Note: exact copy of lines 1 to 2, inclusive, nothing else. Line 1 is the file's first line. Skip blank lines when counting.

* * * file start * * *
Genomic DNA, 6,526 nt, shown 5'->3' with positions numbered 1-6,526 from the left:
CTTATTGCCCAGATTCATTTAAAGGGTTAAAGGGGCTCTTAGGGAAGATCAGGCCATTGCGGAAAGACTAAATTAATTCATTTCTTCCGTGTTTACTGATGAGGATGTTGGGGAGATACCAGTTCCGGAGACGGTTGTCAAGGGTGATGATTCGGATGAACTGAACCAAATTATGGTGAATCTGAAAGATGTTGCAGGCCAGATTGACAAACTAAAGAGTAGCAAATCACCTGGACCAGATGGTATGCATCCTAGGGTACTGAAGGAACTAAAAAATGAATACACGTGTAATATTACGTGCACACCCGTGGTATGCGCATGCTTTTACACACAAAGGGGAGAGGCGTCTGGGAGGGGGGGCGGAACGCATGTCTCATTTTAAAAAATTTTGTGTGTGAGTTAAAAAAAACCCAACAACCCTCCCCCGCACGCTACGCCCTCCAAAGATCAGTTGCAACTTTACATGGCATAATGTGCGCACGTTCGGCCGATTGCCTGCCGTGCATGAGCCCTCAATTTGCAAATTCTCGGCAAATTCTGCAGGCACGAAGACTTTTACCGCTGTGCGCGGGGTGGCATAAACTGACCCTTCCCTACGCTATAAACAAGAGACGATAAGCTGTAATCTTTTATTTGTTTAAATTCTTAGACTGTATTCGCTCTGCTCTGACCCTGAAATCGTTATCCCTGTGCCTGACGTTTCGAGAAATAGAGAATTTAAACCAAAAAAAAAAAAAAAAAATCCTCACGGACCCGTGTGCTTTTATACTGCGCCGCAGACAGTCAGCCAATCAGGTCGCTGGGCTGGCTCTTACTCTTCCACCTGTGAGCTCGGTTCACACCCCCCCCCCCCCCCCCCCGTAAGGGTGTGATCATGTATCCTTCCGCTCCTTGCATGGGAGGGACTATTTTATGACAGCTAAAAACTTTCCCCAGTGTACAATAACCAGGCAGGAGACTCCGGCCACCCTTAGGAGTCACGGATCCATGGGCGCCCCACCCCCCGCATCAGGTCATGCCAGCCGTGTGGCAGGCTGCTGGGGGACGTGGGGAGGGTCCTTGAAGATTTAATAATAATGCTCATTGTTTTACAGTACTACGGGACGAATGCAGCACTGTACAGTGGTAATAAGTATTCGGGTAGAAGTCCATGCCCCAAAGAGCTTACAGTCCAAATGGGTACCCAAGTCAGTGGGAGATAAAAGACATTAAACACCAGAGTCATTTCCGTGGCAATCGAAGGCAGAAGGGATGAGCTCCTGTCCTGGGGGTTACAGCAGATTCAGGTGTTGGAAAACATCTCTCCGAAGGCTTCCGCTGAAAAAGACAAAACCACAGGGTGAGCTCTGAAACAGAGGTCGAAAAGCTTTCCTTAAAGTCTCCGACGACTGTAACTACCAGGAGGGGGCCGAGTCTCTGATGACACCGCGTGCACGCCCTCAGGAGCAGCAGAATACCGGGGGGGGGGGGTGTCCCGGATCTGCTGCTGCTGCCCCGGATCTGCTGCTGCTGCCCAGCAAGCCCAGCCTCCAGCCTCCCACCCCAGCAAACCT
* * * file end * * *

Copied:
Genomic DNA, 6,526 nt, shown 5'->3' with positions numbered 1-6,526 from the left:
CTTATTGCCCAGATTCATTTAAAGGGTTAAAGGGGCTCTTAGGGAAGATCAGGCCATTGCGGAAAGACTAAATTAATTCATTTCTTCCGTGTTTACTGATGAGGATGTTGGGGAGATACCAGTTCCGGAGACGGTTGTCAAGGGTGATGATTCGGATGAACTGAACCAAATTATGGTGAATCTGAAAGATGTTGCAGGCCAGATTGACAAACTAAAGAGTAGCAAATCACCTGGACCAGATGGTATGCATCCTAGGGTACTGAAGGAACTAAAAAATGAATACACGTGTAATATTACGTGCACACCCGTGGTATGCGCATGCTTTTACACACAAAGGGGAGAGGCGTCTGGGAGGGGGGGCGGAACGCATGTCTCATTTTAAAAAATTTTGTGTGTGAGTTAAAAAAAACCCAACAACCCTCCCCCGCACGCTACGCCCTCCAAAGATCAGTTGCAACTTTACATGGCATAATGTGCGCACGTTCGGCCGATTGCCTGCCGTGCATGAGCCCTCAATTTGCAAATTCTCGGCAAATTCTGCAGGCACGAAGACTTTTACCGCTGTGCGCGGGGTGGCATAAACTGACCCTTCCCTACGCTATAAACAAGAGACGATAAGCTGTAATCTTTTATTTGTTTAAATTCTTAGACTGTATTCGCTCTGCTCTGACCCTGAAATCGTTATCCCTGTGCCTGACGTTTCGAGAAATAGAGAATTTAAACCAAAAAAAAAAAAAAAAAATCCTCACGGACCCGTGTGCTTTTATACTGCGCCGCAGACAGTCAGCCAATCAGGTCGCTGGGCTGGCTCTTACTCTTCCACCTGTGAGCTCGGTTCACACCCCCCCCCCCCCCCCCCCGTAAGGGTGTGATCATGTATCCTTCCGCTCCTTGCATGGGAGGGACTATTTTATGACAGCTAAAAACTTTCCCCAGTGTACAATAACCAGGCAGGAGACTCCGGCCACCCTTAGGAGTCACGGATCCATGGGCGCCCCACCCCCCGCATCAGGTCATGCCAGCCGTGTGGCAGGCTGCTGGGGGACGTGGGGAGGGTCCTTGAAGATTTAATAATAATGCTCATTGTTTTACAGTACTACGGGACGAATGCAGCACTGTACAGTGGTAATAAGTATTCGGGTAGAAGTCCATGCCCCAAAGAGCTTACAGTCCAAATGGGTACCCAAGTCAGTGGGAGATAAAAGACATTAAACACCAGAGTCATTTCCGTGGCAATCGAAGGCAGAAGGGATGAGCTCCTGTCCTGGGGGTTACAGCAGATTCAGGTGTTGGAAAACATCTCTCCGAAGGCTTCCGCTGAAAAAGACAAAACCACAGGGTGAGCTCTGAAACAGAGGTCGAAAAGCTTTCCTTAAAGTCTCCGACGACTGTAACTACCAGGAGGGGGCCGAGTCTCTGATGACACCGCGTGCACGCCCTCAGGAGCAGCAGAATACCGGGGGGGGGGGGTGTCCCGGATCTGCTGCTGCTGCCCCGGATCTGCTGCTGCTGCCCAGCAAGCCCAGCCTCCAGCCTCCCACCCCAGCAAACCT